31 October 2010
It’s saying something that I considered briefly whether this even qualified as a MY TV story. After all, the Rally to Restore Sanity was an off-shoot of The Daily Show and The Colbert Report, and Stewart himself occasionally down played the event as basically a 3 hour long comedy show. But in the end, what actually occurred down in D.C. yesterday was not a comedy show, although it was often very funny, but rather a sincere attempt by lots of different sorts of people (although you won’t hear FOX News admitting that) to reclaim a political narrative.
D.C. was packed before we could even get near the Washington Mall. In fact, getting on the Metro at the farthest reaches of DC, the line stretched through the entire parking lot and was at least 300 people long. The estimates of the crowd at around 220,000 seem conservative. This is a place used to humongous rallies, and it seemed overwhelmed.
In fact, it was so overwhelmed that if you weren’t one of the people who got there at 8am to try and get a prime spot, it was often very difficult to see and hear. People resorted to climbing trees (no lie) and sitting on port-a-potties. We got friendly with individuals who we had only just met, because when you spend three hours with your butt in somebody else’s face, it’s only polite to offer them a howdy.
Despite the cramped quarters and surprisingly poor acoustics, this was probably the politest, happiest, sincerest group of people I ever had the great pleasure to spend three hours uncomfortably close to. When the police politely requested they get off the port-a-potties, the assembled grungy looking twenty somethings did so without so much as a mal-intentioned grumble. When one of the rally goers struggled to climb up his tree, the crowd cheered him on and sounded legitimately sad for him when he failed. It was kind of like going to a marathon after years of football events- when all you’ve ever seen is people hating on the other team so much they want them broken and battered in their own end zone, it’s a refreshing change to watch 20,000 people just trying to improve themselves.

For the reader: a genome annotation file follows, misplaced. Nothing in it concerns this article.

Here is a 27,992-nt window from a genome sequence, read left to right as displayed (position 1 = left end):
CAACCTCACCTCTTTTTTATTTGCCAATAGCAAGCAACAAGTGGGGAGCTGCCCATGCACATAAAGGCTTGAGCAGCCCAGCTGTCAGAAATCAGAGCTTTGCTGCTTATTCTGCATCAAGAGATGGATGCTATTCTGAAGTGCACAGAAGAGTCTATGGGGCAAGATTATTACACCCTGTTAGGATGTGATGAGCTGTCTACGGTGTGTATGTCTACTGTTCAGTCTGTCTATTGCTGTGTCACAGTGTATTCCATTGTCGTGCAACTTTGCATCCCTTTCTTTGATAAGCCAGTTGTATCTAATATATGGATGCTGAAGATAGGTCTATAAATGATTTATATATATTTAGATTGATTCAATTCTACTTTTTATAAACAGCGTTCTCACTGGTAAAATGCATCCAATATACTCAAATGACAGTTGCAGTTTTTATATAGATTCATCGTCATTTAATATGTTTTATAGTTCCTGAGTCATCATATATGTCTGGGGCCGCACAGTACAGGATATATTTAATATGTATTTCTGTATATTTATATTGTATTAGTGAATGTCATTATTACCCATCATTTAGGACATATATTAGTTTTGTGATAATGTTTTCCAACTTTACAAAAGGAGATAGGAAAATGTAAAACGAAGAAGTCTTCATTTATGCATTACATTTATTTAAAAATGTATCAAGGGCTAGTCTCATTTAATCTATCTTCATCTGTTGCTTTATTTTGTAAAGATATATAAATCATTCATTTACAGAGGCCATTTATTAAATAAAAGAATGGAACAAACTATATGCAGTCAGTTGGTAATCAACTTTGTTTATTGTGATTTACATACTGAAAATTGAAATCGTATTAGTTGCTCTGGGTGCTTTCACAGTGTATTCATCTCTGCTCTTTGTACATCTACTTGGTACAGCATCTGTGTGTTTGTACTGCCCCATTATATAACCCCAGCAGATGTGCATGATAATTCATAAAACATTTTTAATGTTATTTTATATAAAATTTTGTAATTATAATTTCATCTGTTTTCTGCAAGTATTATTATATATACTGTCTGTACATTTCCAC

The message of the event was clear: the people there, and Stewart and Colbert as our proxies, are sick of being told how we feel about each other, our country, and our lives. Signs ranged from the apathetic to the mildly vitriolic, but the overall feel was that of a people trying to show the world that we are all way more similar than we give ourselves credit for and way more capable of behaving in a civilized manner. The content presented by Stewart and Colbert was surprisingly even-handed, mocking extremism on the left and the right. The crowd was substantially more left leaning, some of whom didn’t quite see the irony in carrying signs filled with hatred towards Republicans at a rally all about the fact that we don’t need to hate each other. But by and large, the crowd, like the rally itself, was funny, self-aware, and looking to have a positive, political moment.
“But we live now in hard times, not end times. And we can have animus, and not be enemies. But unfortunately one of our main tools in delineating the two broke. The country’s 24 hour political pundit, perpetual-panic conflictinator did not cause our problems, but its existence makes solving them that much harder. The press can hold its magnifying glass up to our problems, bringing them into focus, illuminating issues heretofore unseen. Or they use that magnifying glass to light ants on fire, and the perhaps host a week of shows on the “dangerous, unexpected flaming ants epidemic!’ If we amplify everything, we hear nothing.”
I don’t know if Saturday will change anything come this Tuesday, or next Tuesday or a thousands Tuesdays after that. But I do know that as a young American, sometimes so overwhelmed by what seems like intractible differences between “them” and “me,” Saturday was a pleasant reminder that underneath everything, we all think New Jersey sucks.